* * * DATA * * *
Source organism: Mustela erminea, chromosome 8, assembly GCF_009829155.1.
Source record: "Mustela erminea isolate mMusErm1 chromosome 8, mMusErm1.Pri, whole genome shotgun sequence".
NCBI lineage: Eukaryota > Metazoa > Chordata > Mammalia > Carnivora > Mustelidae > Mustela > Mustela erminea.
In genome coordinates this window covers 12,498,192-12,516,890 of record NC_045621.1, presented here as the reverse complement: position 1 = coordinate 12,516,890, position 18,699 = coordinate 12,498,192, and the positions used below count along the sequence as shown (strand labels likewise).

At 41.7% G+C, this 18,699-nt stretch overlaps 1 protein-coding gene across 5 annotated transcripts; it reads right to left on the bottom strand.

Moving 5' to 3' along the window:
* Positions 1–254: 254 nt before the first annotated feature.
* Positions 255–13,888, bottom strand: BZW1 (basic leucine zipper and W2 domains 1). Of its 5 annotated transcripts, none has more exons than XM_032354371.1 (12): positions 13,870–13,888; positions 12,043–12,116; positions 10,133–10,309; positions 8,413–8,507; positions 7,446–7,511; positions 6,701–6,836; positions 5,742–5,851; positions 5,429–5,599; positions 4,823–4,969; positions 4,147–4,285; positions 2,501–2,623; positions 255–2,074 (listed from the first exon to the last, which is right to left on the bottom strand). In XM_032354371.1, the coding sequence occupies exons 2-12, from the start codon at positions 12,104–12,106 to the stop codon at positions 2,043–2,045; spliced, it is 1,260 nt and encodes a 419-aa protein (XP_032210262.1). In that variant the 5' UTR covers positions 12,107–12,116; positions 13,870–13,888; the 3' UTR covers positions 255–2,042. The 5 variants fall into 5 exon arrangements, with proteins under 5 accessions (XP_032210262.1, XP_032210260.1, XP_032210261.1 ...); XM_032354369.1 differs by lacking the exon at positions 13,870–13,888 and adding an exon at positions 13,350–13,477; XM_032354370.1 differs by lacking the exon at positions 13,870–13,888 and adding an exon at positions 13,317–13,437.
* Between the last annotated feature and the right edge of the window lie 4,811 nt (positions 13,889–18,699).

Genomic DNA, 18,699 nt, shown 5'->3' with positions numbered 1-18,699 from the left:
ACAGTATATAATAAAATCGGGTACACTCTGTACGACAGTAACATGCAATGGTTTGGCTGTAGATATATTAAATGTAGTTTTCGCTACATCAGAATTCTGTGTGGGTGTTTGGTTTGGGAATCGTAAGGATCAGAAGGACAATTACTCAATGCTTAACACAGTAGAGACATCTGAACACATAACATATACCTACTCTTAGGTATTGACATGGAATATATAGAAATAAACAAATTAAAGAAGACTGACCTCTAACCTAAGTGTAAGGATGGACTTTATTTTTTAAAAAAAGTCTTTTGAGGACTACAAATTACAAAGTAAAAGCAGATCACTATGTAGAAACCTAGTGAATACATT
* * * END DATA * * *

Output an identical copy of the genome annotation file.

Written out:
Source organism: Mustela erminea, chromosome 8, assembly GCF_009829155.1.
Source record: "Mustela erminea isolate mMusErm1 chromosome 8, mMusErm1.Pri, whole genome shotgun sequence".
NCBI lineage: Eukaryota > Metazoa > Chordata > Mammalia > Carnivora > Mustelidae > Mustela > Mustela erminea.
In genome coordinates this window covers 12,498,192-12,516,890 of record NC_045621.1, presented here as the reverse complement: position 1 = coordinate 12,516,890, position 18,699 = coordinate 12,498,192, and the positions used below count along the sequence as shown (strand labels likewise).

At 41.7% G+C, this 18,699-nt stretch overlaps 1 protein-coding gene across 5 annotated transcripts; it reads right to left on the bottom strand.

Moving 5' to 3' along the window:
* Positions 1–254: 254 nt before the first annotated feature.
* Positions 255–13,888, bottom strand: BZW1 (basic leucine zipper and W2 domains 1). Of its 5 annotated transcripts, none has more exons than XM_032354371.1 (12): positions 13,870–13,888; positions 12,043–12,116; positions 10,133–10,309; positions 8,413–8,507; positions 7,446–7,511; positions 6,701–6,836; positions 5,742–5,851; positions 5,429–5,599; positions 4,823–4,969; positions 4,147–4,285; positions 2,501–2,623; positions 255–2,074 (listed from the first exon to the last, which is right to left on the bottom strand). In XM_032354371.1, the coding sequence occupies exons 2-12, from the start codon at positions 12,104–12,106 to the stop codon at positions 2,043–2,045; spliced, it is 1,260 nt and encodes a 419-aa protein (XP_032210262.1). In that variant the 5' UTR covers positions 12,107–12,116; positions 13,870–13,888; the 3' UTR covers positions 255–2,042. The 5 variants fall into 5 exon arrangements, with proteins under 5 accessions (XP_032210262.1, XP_032210260.1, XP_032210261.1 ...); XM_032354369.1 differs by lacking the exon at positions 13,870–13,888 and adding an exon at positions 13,350–13,477; XM_032354370.1 differs by lacking the exon at positions 13,870–13,888 and adding an exon at positions 13,317–13,437.
* Between the last annotated feature and the right edge of the window lie 4,811 nt (positions 13,889–18,699).

Genomic DNA, 18,699 nt, shown 5'->3' with positions numbered 1-18,699 from the left:
ACAGTATATAATAAAATCGGGTACACTCTGTACGACAGTAACATGCAATGGTTTGGCTGTAGATATATTAAATGTAGTTTTCGCTACATCAGAATTCTGTGTGGGTGTTTGGTTTGGGAATCGTAAGGATCAGAAGGACAATTACTCAATGCTTAACACAGTAGAGACATCTGAACACATAACATATACCTACTCTTAGGTATTGACATGGAATATATAGAAATAAACAAATTAAAGAAGACTGACCTCTAACCTAAGTGTAAGGATGGACTTTATTTTTTAAAAAAAGTCTTTTGAGGACTACAAATTACAAAGTAAAAGCAGATCACTATGTAGAAACCTAGTGAATACATT